While the varied techniques and styles of the poetry published in Them does not allow one to call these poets a "school", there is a common tendency toward a focus on language and themes found in the daily lives of the poets themselves and the ordinary mass of men of whom they write. Han Dong's attitude toward classical poetic diction and that of the poetry promoted by the communist party after 1949 are summed up in a dialogue between himself and another Them poet Zhu Wen, published in the 1992 edition of the Beijing-based unofficial journal, Speech [发言] (pp. 1-6):

...Each writer gets his start from reading. Today, therefore, convincing and authoritative works are naturally translated works. We all feel deeply that there is no tradition to rely upon, the great Chinese classical literary tradition seems to have already become invalid. Actually this is in fact the case, with the exception of the ‘great classical spirit’, concrete works and the classics have already been cut off from us with regard to the written language. They are of no use to the writing of today. And the so-called spirit of the classics, if it has lost the immediacy of the written word, necessarily lapses into mystical interpretation and speculation. This point is not only obvious, but it is also gladly admitted to by all. In fact, we already have become orphans of literary tradition.

In search of solace, by coincidence everyone turned to the West. In order to strengthen oneself and also to ‘move towards the world’, how to graft oneself onto the Western literary tradition has become the direction of the efforts of very many poets today. Unfortunately, this effort can only be arrived at indirectly through translated works. In terms of written texts, we study translated works and afterwards write similar things imitatively. Later they must still be translated once again into English or other languages and promoted to the West in order to capture an ‘international market’ so as to remedy gaps in logic, poets have expounded an illusion: namely so-called 'cosmopolitanism'. They think of themselves as first being a member of the human

race, only afterwards are they born into a particular nationality and use a particular language in writing. In my opinion this is merely a kind of moral defense and incapable of changing the [fact of their] isolation from the [Chinese] written language...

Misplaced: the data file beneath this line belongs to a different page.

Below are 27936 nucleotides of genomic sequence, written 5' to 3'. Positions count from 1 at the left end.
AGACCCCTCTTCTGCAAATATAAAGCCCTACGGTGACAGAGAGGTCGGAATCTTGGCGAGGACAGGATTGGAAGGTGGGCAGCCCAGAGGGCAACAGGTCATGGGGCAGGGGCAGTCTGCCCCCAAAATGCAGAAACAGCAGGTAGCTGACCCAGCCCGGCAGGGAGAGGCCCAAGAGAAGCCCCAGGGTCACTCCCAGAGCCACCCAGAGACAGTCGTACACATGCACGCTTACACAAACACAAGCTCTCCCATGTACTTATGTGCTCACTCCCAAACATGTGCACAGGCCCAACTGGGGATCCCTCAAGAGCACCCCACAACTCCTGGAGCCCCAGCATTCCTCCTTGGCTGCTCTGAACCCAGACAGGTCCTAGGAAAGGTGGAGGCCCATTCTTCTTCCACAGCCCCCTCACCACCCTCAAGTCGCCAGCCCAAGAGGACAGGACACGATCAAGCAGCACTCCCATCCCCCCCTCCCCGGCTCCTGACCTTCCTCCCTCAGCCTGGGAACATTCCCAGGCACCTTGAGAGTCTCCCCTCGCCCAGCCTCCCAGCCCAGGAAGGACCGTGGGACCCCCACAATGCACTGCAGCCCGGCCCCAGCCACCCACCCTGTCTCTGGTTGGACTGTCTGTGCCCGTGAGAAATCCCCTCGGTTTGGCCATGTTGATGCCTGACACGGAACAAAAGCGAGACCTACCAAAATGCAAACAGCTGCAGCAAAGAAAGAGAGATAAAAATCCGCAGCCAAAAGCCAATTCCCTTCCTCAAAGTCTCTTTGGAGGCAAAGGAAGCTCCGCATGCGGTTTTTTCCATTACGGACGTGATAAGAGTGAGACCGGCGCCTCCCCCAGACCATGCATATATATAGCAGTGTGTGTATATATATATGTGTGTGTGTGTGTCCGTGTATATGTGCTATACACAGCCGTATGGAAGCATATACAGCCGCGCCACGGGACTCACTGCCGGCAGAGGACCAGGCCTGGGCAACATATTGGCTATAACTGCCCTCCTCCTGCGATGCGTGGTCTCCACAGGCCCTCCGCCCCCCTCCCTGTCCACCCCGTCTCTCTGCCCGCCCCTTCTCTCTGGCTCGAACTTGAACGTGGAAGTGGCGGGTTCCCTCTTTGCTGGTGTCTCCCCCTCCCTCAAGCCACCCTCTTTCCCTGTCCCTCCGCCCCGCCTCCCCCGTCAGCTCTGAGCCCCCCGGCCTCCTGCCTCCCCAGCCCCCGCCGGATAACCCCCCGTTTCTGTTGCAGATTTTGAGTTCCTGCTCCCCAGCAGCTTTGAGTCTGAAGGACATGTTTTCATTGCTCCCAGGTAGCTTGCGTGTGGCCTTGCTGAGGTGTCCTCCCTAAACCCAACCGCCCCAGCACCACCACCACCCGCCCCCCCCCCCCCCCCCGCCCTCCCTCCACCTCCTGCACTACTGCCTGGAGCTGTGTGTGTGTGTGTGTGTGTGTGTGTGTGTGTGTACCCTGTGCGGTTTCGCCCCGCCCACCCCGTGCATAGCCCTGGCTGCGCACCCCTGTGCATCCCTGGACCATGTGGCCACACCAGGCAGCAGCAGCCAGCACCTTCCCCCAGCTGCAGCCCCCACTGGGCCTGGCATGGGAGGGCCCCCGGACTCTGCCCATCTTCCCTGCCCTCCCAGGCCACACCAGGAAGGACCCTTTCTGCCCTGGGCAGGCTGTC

Learning from translated works is the same as learning from classical literature. It can be one of our sources of inspiration. We may speculate about and imagine the spirit, the interpretations and all the possibilities which lie behind the concrete written words…

If one remembers the poetry of Central and Eastern Europe in the wake of World War II and the advent of Stalinism, one can locate quite similar attitudes and approaches to language. Words out of the mouth of the Czech poet Miroslav Holub could also be those of Chinese poets like Han Dong: "We felt [modernism] as a counter-cultural movement, as a protest against the generalizing, solemn, official poetry. Against the poetic celebrations, all types of poetic celebrations. And we called it - our group, that is – the “Poetry of Everyday Life”. But in more general terms - and not talking in terms of any literary group - there was the feeling that whatever you are doing represents the feeling

of the guys in the street"[2]

In the case of China and Han Dong, the period of cultural holocaust could be said to extend from, at least, 1937 and the Japanese invasion of China proper until the death of Mao Zedong and the end of the Cultural Revolution in 1976. Given this forty-year period, an attitude such as Han Dong's above can be more easily understood.

In 1988, Han began to turn his hand to fiction. Following the events of 1989, Han Dong was fired from his teaching position and was effectively forced to turn to fiction as a way to earn a living. (Han had indirectly encouraged his students to demonstrate on June 4, 1989, and took part in a small demonstration by Nanjing writers and poets the following day.)

Since 1991, Han has achieved something of a reputation and has seen many pieces of short fiction and several pieces of mid-length fiction published in numerous establishment literary journals in all parts of China. While several of his works are flawed because of his being ‘forced’ to write to live, several others, in particular his semi-auto-biographical pieces, exhibit great potential. Poetry, however, remains his main interest, although the improving quality of his most recent fiction may be an indication that he is approaching a balance between the two.

Addendum: In October 1994, Han Dong was one of eight fiction writers (out of 350 applicants) from all parts of China awarded a two-year position in the newly established Youth Literature Institute [青年文学院] in Guangzhou.

All applicants were 35 years of age or younger, and the winners will receive a monthly salary of RMB 1,200 Yuan (approximately twice the average monthly income of urbanites in China) for a two year period. The writers have only to meet the single condition that they spend at least two months of each year in Guangdong province.

Han plans to focus on writing longer fiction during this period -- novellas and perhaps a full-length novel. (Novellas are a popular form in China; a situation brought about by the penchant of several large establishment literary journals for this particular form.

[1] Su Tong苏童, 桑园留念, pp. 12-16; Ma Yuan马原, 拉萨河女神, pp, 21-27.

[2] From an interview with Daniel Weissbort, The Poetry of Survival, Weissbort ed., London: Penguin Books, 1993: 311-321.